I work in both formal and informal education settings and for me I am trying to weigh up the benefits of both industries. Since graduating friends and family have yelled PGCE cos it’s more secure. Financially I know which one is less stress. In terms of rewards, creativity and working with diverse groups: being a community is musician very satisfying.

    I still felt as though I wanted to understand more about this issue and threw it open to the public domain regardless of whether or not it came back to bite me…

    The thing is, I am still keen to work in health settings and I did not say to you I was not interested. I just wanted more answers. I am getting them ?

  10. Clare Edwards says:

    Bobbie – my advice – freelancer to freelancer is: ask yourself:
    1) Do I really want this work – does it excite me?
    2) Will it develop my portfolio and therefore my career?
    3) Can I afford to live based on my other work and this put together?
    If you say yes to all three – then take it – but let the organisation involved (nicely) know what you would normally charge and this for this one time you will do the project for the fee on offer. But that they should not expect you to say yes always at this rate.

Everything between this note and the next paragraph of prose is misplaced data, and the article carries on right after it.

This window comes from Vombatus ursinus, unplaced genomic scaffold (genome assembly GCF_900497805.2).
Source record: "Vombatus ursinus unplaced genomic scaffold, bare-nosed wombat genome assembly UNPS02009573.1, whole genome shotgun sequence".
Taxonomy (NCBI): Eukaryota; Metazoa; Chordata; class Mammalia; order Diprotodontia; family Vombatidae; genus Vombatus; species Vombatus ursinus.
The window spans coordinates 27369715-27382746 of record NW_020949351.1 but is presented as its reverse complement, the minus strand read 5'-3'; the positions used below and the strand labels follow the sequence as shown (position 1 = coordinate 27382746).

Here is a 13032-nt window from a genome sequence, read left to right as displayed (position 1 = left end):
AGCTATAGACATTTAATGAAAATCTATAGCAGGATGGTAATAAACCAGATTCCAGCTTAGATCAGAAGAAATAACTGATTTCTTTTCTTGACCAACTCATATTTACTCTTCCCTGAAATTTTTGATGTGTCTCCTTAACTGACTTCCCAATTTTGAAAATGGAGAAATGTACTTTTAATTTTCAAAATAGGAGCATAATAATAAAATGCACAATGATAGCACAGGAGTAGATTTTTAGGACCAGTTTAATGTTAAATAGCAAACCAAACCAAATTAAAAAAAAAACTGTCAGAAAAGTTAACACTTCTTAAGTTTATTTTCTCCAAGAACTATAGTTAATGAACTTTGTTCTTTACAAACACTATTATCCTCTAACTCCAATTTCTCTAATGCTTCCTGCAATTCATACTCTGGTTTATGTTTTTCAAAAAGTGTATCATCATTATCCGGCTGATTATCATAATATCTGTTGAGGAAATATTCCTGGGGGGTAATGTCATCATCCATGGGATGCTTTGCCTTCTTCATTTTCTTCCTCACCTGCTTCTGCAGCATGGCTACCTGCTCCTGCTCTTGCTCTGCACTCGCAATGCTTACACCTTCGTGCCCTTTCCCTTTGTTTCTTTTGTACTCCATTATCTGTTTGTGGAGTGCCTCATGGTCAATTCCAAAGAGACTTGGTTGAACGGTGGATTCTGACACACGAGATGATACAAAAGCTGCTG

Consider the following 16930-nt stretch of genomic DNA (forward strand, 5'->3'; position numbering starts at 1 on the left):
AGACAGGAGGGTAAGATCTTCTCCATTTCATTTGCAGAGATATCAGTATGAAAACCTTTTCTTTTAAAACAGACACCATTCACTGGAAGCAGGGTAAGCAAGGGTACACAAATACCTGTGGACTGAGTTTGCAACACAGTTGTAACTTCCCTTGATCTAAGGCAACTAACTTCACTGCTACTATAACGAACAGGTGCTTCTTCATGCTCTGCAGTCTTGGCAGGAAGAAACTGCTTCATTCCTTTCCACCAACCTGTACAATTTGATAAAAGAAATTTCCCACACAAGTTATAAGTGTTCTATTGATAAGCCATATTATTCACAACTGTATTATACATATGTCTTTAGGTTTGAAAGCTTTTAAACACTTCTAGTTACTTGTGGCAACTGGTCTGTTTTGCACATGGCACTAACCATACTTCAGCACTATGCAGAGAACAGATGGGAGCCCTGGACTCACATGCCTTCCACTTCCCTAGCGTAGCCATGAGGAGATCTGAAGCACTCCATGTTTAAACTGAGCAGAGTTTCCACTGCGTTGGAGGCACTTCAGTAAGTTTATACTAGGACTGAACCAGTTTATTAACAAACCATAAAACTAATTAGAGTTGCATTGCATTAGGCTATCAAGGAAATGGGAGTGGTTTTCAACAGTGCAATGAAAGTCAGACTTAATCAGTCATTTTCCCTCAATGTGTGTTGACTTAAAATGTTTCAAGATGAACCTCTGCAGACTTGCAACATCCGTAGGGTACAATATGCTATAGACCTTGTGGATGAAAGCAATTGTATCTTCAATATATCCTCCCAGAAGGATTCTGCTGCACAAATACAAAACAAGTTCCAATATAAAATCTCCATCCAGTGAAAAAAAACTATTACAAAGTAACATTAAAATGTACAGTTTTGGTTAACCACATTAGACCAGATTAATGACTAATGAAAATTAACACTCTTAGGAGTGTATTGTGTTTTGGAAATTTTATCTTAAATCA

If you do this – don’t moan about it once the project has started. If I agree to work at a rate of pay – I don’t carp about it later!

    Kerry – I’ve been in your shoes! On one hand you have the funders giving you a pittance but wanting the moon on a stick! On the other you have your conscience and artists telling you it is too little.

    The best thing we can do is make the case jointly as arts organisations and artists (it is not a battle between the two in most instances) for the work we do. We should do this to whoever will listen politicians, funders, teachers and the public as there is so little understanding my most people of the value of such work….

  11. Bobbie says:

    I am not working for them Clare.
    I would never sign up to work for someone and then slag them off.

    I was simply thinking about whether to or not, and what to do if similar situations arose (which I am sure they will) and am getting some good advice.

  12. Clare Edwards says:

    I absolutely understand! The slagging them off bit was general advice – not directed at you at all! But just to say that I have worked with freelancers in that way – where we both understand they are doing it as a lower rate for what ever reason. There are a some though who keep reminding you of that throughout the project and that is when it doesn’t work.

    It think you’ve asked some useful questions that other people will find useful too.

  13. kerry says:

    HI Bobby I agree that I neither want to have an argument abouth this it is an issue I face a lot – Clare makes some really valid points and I think it is important to look at things from both sides. You’ll remember that I said to you in our chat that I fully respect the decision of artists that only want to take on project based work at a higher cost – we all have to pay our rent afterall.